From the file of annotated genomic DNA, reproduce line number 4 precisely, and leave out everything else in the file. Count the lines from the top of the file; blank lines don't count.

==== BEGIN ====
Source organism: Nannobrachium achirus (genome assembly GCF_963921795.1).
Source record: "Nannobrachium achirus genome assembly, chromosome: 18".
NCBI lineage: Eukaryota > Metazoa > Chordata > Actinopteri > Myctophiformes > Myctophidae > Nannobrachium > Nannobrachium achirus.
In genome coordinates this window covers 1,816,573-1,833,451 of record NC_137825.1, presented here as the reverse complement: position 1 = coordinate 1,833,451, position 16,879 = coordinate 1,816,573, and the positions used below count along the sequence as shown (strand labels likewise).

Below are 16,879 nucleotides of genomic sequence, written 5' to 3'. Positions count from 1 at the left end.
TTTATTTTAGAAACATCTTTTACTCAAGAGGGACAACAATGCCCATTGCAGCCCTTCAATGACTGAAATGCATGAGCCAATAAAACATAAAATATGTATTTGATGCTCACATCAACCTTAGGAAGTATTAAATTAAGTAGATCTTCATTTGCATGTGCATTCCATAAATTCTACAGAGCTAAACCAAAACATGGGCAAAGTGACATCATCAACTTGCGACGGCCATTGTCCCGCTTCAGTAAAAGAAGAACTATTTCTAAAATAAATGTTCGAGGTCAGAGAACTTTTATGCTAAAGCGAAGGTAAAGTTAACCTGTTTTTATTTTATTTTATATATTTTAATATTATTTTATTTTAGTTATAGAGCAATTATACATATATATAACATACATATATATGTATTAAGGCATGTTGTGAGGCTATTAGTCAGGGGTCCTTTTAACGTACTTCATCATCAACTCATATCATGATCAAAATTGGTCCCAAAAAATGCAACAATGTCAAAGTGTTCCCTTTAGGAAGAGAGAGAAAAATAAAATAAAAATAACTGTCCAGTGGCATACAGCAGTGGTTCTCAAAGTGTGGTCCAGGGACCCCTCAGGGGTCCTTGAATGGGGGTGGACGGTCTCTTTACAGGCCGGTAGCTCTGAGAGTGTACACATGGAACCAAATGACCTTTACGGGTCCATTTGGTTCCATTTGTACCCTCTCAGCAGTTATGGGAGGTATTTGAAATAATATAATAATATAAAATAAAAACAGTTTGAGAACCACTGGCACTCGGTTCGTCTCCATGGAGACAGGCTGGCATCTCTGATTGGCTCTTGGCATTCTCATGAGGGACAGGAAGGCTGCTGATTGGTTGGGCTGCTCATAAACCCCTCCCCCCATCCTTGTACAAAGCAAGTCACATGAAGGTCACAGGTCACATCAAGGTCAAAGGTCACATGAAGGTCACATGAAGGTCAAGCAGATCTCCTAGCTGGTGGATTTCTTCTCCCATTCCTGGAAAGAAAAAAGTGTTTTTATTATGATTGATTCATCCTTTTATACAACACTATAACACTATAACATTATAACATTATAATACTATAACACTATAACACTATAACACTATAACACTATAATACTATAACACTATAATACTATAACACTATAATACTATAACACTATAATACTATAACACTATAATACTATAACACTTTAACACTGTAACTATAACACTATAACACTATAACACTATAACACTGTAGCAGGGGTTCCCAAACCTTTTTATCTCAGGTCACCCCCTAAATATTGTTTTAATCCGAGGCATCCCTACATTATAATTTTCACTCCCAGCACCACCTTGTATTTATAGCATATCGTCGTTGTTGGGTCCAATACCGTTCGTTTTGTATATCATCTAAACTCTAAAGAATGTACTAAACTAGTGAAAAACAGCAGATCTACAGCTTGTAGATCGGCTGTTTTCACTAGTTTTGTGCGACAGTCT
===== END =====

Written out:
In genome coordinates this window covers 1,816,573-1,833,451 of record NC_137825.1, presented here as the reverse complement: position 1 = coordinate 1,833,451, position 16,879 = coordinate 1,816,573, and the positions used below count along the sequence as shown (strand labels likewise).